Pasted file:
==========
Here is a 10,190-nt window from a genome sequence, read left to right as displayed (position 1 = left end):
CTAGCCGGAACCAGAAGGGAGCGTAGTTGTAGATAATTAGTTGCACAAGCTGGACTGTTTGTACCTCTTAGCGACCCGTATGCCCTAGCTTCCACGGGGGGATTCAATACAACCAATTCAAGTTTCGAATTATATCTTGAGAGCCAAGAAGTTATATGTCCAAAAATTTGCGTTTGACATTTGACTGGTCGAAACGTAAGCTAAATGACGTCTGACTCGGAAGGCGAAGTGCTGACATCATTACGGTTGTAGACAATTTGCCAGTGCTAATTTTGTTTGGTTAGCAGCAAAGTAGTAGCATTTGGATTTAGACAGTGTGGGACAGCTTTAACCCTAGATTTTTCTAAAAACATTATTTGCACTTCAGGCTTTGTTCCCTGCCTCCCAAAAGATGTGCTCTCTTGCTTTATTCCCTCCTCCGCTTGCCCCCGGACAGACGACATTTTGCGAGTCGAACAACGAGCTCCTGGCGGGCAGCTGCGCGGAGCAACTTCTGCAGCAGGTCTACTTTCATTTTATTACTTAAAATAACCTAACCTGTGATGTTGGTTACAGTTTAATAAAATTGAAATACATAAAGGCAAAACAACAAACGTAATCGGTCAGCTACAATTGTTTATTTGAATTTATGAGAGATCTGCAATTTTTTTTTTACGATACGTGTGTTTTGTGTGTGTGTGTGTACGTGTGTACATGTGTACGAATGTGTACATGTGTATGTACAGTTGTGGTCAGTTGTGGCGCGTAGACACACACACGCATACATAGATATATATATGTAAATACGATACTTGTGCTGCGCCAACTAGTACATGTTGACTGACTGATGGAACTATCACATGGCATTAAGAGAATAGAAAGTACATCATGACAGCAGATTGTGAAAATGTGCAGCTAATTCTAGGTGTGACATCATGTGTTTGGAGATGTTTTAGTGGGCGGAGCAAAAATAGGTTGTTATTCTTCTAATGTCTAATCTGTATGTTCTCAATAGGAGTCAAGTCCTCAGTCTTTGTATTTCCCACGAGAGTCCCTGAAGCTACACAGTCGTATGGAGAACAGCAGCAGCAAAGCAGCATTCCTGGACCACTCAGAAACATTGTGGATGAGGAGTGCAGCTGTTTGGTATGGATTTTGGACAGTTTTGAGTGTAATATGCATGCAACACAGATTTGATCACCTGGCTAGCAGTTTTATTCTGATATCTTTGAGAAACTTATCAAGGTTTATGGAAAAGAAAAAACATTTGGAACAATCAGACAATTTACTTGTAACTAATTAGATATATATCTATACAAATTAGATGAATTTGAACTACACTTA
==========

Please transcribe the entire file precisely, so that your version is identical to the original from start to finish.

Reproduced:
Here is a 10,190-nt window from a genome sequence, read left to right as displayed (position 1 = left end):
CTAGCCGGAACCAGAAGGGAGCGTAGTTGTAGATAATTAGTTGCACAAGCTGGACTGTTTGTACCTCTTAGCGACCCGTATGCCCTAGCTTCCACGGGGGGATTCAATACAACCAATTCAAGTTTCGAATTATATCTTGAGAGCCAAGAAGTTATATGTCCAAAAATTTGCGTTTGACATTTGACTGGTCGAAACGTAAGCTAAATGACGTCTGACTCGGAAGGCGAAGTGCTGACATCATTACGGTTGTAGACAATTTGCCAGTGCTAATTTTGTTTGGTTAGCAGCAAAGTAGTAGCATTTGGATTTAGACAGTGTGGGACAGCTTTAACCCTAGATTTTTCTAAAAACATTATTTGCACTTCAGGCTTTGTTCCCTGCCTCCCAAAAGATGTGCTCTCTTGCTTTATTCCCTCCTCCGCTTGCCCCCGGACAGACGACATTTTGCGAGTCGAACAACGAGCTCCTGGCGGGCAGCTGCGCGGAGCAACTTCTGCAGCAGGTCTACTTTCATTTTATTACTTAAAATAACCTAACCTGTGATGTTGGTTACAGTTTAATAAAATTGAAATACATAAAGGCAAAACAACAAACGTAATCGGTCAGCTACAATTGTTTATTTGAATTTATGAGAGATCTGCAATTTTTTTTTTACGATACGTGTGTTTTGTGTGTGTGTGTGTACGTGTGTACATGTGTACGAATGTGTACATGTGTATGTACAGTTGTGGTCAGTTGTGGCGCGTAGACACACACACGCATACATAGATATATATATGTAAATACGATACTTGTGCTGCGCCAACTAGTACATGTTGACTGACTGATGGAACTATCACATGGCATTAAGAGAATAGAAAGTACATCATGACAGCAGATTGTGAAAATGTGCAGCTAATTCTAGGTGTGACATCATGTGTTTGGAGATGTTTTAGTGGGCGGAGCAAAAATAGGTTGTTATTCTTCTAATGTCTAATCTGTATGTTCTCAATAGGAGTCAAGTCCTCAGTCTTTGTATTTCCCACGAGAGTCCCTGAAGCTACACAGTCGTATGGAGAACAGCAGCAGCAAAGCAGCATTCCTGGACCACTCAGAAACATTGTGGATGAGGAGTGCAGCTGTTTGGTATGGATTTTGGACAGTTTTGAGTGTAATATGCATGCAACACAGATTTGATCACCTGGCTAGCAGTTTTATTCTGATATCTTTGAGAAACTTATCAAGGTTTATGGAAAAGAAAAAACATTTGGAACAATCAGACAATTTACTTGTAACTAATTAGATATATATCTATACAAATTAGATGAATTTGAACTACACTTA